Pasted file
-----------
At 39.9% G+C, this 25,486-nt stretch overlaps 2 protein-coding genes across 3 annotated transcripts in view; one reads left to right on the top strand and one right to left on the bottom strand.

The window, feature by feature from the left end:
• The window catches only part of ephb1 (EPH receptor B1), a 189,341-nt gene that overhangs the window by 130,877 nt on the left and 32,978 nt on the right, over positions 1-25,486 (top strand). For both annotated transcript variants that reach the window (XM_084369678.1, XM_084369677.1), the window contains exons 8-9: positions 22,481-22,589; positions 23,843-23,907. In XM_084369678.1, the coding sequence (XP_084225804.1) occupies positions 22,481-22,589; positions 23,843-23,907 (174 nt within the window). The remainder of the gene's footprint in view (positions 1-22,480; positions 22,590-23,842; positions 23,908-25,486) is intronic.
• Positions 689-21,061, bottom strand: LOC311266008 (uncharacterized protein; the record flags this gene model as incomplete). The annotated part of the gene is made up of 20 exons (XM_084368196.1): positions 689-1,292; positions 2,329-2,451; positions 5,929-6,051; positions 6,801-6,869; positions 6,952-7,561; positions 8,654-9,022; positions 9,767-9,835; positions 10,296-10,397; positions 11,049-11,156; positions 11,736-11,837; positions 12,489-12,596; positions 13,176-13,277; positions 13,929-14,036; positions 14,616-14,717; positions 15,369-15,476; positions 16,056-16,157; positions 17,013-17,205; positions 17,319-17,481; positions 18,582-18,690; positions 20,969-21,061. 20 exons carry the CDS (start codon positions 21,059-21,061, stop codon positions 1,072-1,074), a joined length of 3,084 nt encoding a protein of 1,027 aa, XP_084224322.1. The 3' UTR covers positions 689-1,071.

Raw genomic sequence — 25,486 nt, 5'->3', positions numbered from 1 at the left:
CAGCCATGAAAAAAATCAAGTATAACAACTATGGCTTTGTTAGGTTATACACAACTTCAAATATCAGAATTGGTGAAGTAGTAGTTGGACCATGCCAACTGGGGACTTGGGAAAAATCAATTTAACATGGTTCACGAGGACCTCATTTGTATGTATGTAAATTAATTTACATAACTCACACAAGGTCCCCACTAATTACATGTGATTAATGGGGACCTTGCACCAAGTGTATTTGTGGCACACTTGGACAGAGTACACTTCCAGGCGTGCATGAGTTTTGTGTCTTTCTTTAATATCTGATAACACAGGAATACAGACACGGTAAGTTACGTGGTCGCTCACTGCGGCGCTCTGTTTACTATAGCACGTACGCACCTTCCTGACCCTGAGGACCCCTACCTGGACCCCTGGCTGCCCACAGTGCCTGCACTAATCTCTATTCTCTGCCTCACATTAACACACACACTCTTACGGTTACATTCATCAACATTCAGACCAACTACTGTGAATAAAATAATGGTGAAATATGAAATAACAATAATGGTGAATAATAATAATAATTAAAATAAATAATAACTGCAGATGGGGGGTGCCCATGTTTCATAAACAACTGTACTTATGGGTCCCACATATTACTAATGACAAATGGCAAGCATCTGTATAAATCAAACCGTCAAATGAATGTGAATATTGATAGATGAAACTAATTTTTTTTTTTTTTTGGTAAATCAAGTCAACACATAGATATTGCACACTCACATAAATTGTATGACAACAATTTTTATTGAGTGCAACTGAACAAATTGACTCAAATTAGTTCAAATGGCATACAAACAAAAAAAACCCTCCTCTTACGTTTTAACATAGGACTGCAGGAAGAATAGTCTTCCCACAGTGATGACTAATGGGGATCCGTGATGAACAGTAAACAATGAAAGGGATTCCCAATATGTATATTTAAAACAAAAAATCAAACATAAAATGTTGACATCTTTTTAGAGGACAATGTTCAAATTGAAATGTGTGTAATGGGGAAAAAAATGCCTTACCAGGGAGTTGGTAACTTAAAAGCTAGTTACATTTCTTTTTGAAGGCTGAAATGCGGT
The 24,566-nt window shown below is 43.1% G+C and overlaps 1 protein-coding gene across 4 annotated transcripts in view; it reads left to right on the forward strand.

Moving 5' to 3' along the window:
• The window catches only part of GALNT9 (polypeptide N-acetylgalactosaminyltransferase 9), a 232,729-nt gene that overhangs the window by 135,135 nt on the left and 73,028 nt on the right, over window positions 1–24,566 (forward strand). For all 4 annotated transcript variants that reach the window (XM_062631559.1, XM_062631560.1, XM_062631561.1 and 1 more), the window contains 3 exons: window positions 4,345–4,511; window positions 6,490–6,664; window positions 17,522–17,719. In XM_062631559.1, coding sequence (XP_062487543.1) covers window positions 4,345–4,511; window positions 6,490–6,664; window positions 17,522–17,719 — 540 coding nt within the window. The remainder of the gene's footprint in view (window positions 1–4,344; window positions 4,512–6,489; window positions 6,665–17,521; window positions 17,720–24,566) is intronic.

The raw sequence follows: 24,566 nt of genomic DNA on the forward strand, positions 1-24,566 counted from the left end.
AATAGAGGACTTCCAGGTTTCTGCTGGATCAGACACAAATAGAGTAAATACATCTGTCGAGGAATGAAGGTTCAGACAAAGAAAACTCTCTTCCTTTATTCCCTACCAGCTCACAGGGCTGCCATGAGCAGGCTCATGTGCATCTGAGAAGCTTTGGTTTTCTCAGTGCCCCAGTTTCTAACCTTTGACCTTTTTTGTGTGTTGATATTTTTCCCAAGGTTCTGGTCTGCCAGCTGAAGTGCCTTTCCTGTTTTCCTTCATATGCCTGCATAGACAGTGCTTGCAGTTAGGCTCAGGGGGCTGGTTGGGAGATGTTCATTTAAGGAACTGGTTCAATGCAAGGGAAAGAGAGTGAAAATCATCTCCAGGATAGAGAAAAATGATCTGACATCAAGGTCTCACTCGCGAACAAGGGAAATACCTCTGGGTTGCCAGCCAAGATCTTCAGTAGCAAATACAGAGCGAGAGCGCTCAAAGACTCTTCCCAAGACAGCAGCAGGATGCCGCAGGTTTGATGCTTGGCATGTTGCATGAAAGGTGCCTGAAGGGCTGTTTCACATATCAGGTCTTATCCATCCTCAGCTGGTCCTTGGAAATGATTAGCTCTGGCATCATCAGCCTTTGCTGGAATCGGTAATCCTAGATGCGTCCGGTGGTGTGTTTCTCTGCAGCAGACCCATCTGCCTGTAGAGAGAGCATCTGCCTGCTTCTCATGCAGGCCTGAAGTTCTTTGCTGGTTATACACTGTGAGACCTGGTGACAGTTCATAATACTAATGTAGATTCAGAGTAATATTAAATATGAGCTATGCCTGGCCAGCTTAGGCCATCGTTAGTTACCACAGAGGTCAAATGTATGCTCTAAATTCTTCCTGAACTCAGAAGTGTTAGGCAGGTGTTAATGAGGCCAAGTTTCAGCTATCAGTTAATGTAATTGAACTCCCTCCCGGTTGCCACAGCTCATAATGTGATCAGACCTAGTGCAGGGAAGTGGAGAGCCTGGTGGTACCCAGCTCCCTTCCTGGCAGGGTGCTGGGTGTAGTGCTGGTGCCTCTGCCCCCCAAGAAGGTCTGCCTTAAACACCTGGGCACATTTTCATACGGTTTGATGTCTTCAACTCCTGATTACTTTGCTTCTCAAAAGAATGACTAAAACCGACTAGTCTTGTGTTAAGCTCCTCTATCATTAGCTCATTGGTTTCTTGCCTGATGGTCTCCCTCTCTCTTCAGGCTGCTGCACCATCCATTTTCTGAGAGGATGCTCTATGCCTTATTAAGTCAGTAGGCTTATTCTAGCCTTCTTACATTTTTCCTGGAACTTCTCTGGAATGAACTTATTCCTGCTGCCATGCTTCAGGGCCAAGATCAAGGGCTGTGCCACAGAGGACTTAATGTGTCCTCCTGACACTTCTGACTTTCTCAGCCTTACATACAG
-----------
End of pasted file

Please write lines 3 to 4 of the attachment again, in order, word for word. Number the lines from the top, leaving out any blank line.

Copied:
• The window catches only part of ephb1 (EPH receptor B1), a 189,341-nt gene that overhangs the window by 130,877 nt on the left and 32,978 nt on the right, over positions 1-25,486 (top strand). For both annotated transcript variants that reach the window (XM_084369678.1, XM_084369677.1), the window contains exons 8-9: positions 22,481-22,589; positions 23,843-23,907. In XM_084369678.1, the coding sequence (XP_084225804.1) occupies positions 22,481-22,589; positions 23,843-23,907 (174 nt within the window). The remainder of the gene's footprint in view (positions 1-22,480; positions 22,590-23,842; positions 23,908-25,486) is intronic.
• Positions 689-21,061, bottom strand: LOC311266008 (uncharacterized protein; the record flags this gene model as incomplete). The annotated part of the gene is made up of 20 exons (XM_084368196.1): positions 689-1,292; positions 2,329-2,451; positions 5,929-6,051; positions 6,801-6,869; positions 6,952-7,561; positions 8,654-9,022; positions 9,767-9,835; positions 10,296-10,397; positions 11,049-11,156; positions 11,736-11,837; positions 12,489-12,596; positions 13,176-13,277; positions 13,929-14,036; positions 14,616-14,717; positions 15,369-15,476; positions 16,056-16,157; positions 17,013-17,205; positions 17,319-17,481; positions 18,582-18,690; positions 20,969-21,061. 20 exons carry the CDS (start codon positions 21,059-21,061, stop codon positions 1,072-1,074), a joined length of 3,084 nt encoding a protein of 1,027 aa, XP_084224322.1. The 3' UTR covers positions 689-1,071.